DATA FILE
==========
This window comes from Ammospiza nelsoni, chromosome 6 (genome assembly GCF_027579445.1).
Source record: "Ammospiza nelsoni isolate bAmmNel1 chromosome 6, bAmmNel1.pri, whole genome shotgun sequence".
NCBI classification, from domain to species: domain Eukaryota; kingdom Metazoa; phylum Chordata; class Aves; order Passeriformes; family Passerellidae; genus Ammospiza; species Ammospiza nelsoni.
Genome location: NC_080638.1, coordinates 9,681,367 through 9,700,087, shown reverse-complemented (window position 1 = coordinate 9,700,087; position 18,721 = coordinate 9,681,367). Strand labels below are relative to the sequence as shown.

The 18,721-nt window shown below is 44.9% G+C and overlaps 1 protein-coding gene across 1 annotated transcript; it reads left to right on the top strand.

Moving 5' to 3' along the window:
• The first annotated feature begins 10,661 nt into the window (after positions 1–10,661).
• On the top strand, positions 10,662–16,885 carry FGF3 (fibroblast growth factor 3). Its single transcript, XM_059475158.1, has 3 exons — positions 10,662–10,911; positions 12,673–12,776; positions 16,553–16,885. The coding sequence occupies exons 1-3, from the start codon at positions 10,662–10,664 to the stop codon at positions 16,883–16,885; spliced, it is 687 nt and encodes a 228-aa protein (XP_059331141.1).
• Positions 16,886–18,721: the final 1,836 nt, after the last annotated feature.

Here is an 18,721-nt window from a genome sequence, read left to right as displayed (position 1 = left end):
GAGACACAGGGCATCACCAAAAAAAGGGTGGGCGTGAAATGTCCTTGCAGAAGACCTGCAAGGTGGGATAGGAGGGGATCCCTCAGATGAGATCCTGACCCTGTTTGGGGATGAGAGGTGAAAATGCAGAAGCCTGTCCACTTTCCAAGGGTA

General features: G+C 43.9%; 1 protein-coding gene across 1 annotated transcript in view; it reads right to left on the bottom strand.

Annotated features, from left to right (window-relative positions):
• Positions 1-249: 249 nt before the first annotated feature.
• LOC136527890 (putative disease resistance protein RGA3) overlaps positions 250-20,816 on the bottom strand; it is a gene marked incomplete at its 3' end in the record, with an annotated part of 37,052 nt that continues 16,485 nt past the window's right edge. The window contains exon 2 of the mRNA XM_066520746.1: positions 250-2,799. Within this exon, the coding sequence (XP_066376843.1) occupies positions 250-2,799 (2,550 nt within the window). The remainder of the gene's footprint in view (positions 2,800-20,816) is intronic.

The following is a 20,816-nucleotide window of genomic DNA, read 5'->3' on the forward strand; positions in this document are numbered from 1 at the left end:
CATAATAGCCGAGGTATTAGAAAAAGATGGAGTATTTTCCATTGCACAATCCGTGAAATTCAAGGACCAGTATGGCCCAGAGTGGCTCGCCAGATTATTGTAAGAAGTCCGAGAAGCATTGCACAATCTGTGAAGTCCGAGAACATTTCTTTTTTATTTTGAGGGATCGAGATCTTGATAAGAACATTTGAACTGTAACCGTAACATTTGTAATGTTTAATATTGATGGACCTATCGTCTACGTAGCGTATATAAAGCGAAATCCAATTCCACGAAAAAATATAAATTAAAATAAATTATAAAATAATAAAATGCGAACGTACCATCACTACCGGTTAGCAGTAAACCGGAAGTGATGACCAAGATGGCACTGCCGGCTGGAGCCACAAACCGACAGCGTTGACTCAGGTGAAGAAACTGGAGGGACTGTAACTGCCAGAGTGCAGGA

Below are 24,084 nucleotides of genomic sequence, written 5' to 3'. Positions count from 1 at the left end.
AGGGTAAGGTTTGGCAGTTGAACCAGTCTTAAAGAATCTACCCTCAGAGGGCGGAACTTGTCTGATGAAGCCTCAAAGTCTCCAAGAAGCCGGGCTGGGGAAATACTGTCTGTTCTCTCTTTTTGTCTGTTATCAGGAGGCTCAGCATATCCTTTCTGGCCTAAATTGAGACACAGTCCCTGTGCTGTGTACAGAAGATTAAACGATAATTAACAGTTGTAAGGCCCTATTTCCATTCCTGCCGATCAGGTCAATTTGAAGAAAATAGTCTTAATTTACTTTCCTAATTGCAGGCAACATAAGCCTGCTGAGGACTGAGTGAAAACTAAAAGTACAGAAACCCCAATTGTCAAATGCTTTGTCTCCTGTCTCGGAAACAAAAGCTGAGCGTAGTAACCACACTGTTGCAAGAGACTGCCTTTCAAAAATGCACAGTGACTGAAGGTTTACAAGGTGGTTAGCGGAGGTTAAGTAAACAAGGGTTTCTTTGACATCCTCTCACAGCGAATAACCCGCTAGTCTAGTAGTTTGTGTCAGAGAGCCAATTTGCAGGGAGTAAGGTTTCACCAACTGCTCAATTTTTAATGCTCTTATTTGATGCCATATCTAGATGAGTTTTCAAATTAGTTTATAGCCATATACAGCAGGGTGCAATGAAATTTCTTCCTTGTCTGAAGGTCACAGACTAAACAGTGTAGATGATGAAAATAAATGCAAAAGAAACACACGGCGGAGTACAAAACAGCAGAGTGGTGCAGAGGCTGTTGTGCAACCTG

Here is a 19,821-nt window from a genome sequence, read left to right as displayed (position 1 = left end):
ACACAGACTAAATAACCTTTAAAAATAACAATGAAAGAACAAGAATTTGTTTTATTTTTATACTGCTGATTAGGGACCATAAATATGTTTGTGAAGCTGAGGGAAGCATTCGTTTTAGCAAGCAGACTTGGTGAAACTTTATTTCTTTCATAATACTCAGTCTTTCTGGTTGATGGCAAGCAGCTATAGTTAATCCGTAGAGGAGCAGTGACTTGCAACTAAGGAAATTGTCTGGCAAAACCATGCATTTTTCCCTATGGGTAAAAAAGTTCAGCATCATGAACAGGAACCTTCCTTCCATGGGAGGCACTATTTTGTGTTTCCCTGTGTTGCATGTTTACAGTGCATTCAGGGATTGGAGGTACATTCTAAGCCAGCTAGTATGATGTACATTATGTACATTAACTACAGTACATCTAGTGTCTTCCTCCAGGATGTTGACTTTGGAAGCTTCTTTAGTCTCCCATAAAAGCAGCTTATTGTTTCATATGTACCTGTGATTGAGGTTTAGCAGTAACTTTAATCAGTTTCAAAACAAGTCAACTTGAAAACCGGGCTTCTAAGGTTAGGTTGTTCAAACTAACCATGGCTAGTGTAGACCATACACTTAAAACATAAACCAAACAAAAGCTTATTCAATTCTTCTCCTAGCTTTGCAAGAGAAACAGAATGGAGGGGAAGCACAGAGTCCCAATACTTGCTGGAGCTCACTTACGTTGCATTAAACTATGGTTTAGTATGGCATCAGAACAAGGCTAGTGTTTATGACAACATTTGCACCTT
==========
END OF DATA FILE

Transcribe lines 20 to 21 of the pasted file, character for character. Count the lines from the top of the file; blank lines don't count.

Here is a 19,821-nt window from a genome sequence, read left to right as displayed (position 1 = left end):
ACACAGACTAAATAACCTTTAAAAATAACAATGAAAGAACAAGAATTTGTTTTATTTTTATACTGCTGATTAGGGACCATAAATATGTTTGTGAAGCTGAGGGAAGCATTCGTTTTAGCAAGCAGACTTGGTGAAACTTTATTTCTTTCATAATACTCAGTCTTTCTGGTTGATGGCAAGCAGCTATAGTTAATCCGTAGAGGAGCAGTGACTTGCAACTAAGGAAATTGTCTGGCAAAACCATGCATTTTTCCCTATGGGTAAAAAAGTTCAGCATCATGAACAGGAACCTTCCTTCCATGGGAGGCACTATTTTGTGTTTCCCTGTGTTGCATGTTTACAGTGCATTCAGGGATTGGAGGTACATTCTAAGCCAGCTAGTATGATGTACATTATGTACATTAACTACAGTACATCTAGTGTCTTCCTCCAGGATGTTGACTTTGGAAGCTTCTTTAGTCTCCCATAAAAGCAGCTTATTGTTTCATATGTACCTGTGATTGAGGTTTAGCAGTAACTTTAATCAGTTTCAAAACAAGTCAACTTGAAAACCGGGCTTCTAAGGTTAGGTTGTTCAAACTAACCATGGCTAGTGTAGACCATACACTTAAAACATAAACCAAACAAAAGCTTATTCAATTCTTCTCCTAGCTTTGCAAGAGAAACAGAATGGAGGGGAAGCACAGAGTCCCAATACTTGCTGGAGCTCACTTACGTTGCATTAAACTATGGTTTAGTATGGCATCAGAACAAGGCTAGTGTTTATGACAACATTTGCACCTT